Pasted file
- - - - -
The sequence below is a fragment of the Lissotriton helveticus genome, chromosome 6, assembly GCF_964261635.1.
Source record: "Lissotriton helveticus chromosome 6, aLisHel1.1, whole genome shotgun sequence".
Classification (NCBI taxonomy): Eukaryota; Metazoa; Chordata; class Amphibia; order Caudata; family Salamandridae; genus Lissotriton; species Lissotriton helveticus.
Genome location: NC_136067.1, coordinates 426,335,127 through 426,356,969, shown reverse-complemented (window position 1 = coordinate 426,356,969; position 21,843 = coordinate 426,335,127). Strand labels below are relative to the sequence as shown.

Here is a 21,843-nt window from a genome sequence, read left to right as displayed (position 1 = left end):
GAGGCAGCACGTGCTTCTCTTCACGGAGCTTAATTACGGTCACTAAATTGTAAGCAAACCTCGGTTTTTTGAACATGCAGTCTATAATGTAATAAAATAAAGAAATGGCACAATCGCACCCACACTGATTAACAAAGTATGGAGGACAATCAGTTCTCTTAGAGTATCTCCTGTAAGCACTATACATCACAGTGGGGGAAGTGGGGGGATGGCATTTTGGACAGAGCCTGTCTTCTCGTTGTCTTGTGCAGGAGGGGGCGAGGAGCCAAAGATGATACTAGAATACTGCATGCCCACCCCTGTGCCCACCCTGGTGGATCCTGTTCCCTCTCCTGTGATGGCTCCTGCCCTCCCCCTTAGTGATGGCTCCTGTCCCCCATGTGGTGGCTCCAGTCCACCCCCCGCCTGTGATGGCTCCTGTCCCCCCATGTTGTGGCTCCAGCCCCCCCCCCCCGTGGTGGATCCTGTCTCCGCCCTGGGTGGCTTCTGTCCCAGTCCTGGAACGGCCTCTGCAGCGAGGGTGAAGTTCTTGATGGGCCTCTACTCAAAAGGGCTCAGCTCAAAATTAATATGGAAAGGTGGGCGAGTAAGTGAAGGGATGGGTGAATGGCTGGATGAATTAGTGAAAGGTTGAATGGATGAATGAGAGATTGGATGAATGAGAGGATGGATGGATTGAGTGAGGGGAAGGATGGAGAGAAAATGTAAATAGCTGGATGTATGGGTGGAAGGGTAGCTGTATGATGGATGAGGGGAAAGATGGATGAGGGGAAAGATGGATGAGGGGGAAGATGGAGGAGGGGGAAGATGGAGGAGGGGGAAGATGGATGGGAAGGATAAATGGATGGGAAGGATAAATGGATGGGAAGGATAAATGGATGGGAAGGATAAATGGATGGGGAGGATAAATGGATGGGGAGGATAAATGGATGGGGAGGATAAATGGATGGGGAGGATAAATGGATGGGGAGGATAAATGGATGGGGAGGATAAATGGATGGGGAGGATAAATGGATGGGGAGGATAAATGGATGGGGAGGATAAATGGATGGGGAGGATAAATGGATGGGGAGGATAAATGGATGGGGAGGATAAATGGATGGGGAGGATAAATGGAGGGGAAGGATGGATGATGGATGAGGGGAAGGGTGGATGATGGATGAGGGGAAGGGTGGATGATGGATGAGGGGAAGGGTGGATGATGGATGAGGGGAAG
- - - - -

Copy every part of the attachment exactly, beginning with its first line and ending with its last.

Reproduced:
The sequence below is a fragment of the Lissotriton helveticus genome, chromosome 6, assembly GCF_964261635.1.
Source record: "Lissotriton helveticus chromosome 6, aLisHel1.1, whole genome shotgun sequence".
Classification (NCBI taxonomy): Eukaryota; Metazoa; Chordata; class Amphibia; order Caudata; family Salamandridae; genus Lissotriton; species Lissotriton helveticus.
Genome location: NC_136067.1, coordinates 426,335,127 through 426,356,969, shown reverse-complemented (window position 1 = coordinate 426,356,969; position 21,843 = coordinate 426,335,127). Strand labels below are relative to the sequence as shown.

Here is a 21,843-nt window from a genome sequence, read left to right as displayed (position 1 = left end):
GAGGCAGCACGTGCTTCTCTTCACGGAGCTTAATTACGGTCACTAAATTGTAAGCAAACCTCGGTTTTTTGAACATGCAGTCTATAATGTAATAAAATAAAGAAATGGCACAATCGCACCCACACTGATTAACAAAGTATGGAGGACAATCAGTTCTCTTAGAGTATCTCCTGTAAGCACTATACATCACAGTGGGGGAAGTGGGGGGATGGCATTTTGGACAGAGCCTGTCTTCTCGTTGTCTTGTGCAGGAGGGGGCGAGGAGCCAAAGATGATACTAGAATACTGCATGCCCACCCCTGTGCCCACCCTGGTGGATCCTGTTCCCTCTCCTGTGATGGCTCCTGCCCTCCCCCTTAGTGATGGCTCCTGTCCCCCATGTGGTGGCTCCAGTCCACCCCCCGCCTGTGATGGCTCCTGTCCCCCCATGTTGTGGCTCCAGCCCCCCCCCCCCGTGGTGGATCCTGTCTCCGCCCTGGGTGGCTTCTGTCCCAGTCCTGGAACGGCCTCTGCAGCGAGGGTGAAGTTCTTGATGGGCCTCTACTCAAAAGGGCTCAGCTCAAAATTAATATGGAAAGGTGGGCGAGTAAGTGAAGGGATGGGTGAATGGCTGGATGAATTAGTGAAAGGTTGAATGGATGAATGAGAGATTGGATGAATGAGAGGATGGATGGATTGAGTGAGGGGAAGGATGGAGAGAAAATGTAAATAGCTGGATGTATGGGTGGAAGGGTAGCTGTATGATGGATGAGGGGAAAGATGGATGAGGGGAAAGATGGATGAGGGGGAAGATGGAGGAGGGGGAAGATGGAGGAGGGGGAAGATGGATGGGAAGGATAAATGGATGGGAAGGATAAATGGATGGGAAGGATAAATGGATGGGAAGGATAAATGGATGGGGAGGATAAATGGATGGGGAGGATAAATGGATGGGGAGGATAAATGGATGGGGAGGATAAATGGATGGGGAGGATAAATGGATGGGGAGGATAAATGGATGGGGAGGATAAATGGATGGGGAGGATAAATGGATGGGGAGGATAAATGGATGGGGAGGATAAATGGATGGGGAGGATAAATGGATGGGGAGGATAAATGGATGGGGAGGATAAATGGAGGGGAAGGATGGATGATGGATGAGGGGAAGGGTGGATGATGGATGAGGGGAAGGGTGGATGATGGATGAGGGGAAGGGTGGATGATGGATGAGGGGAAG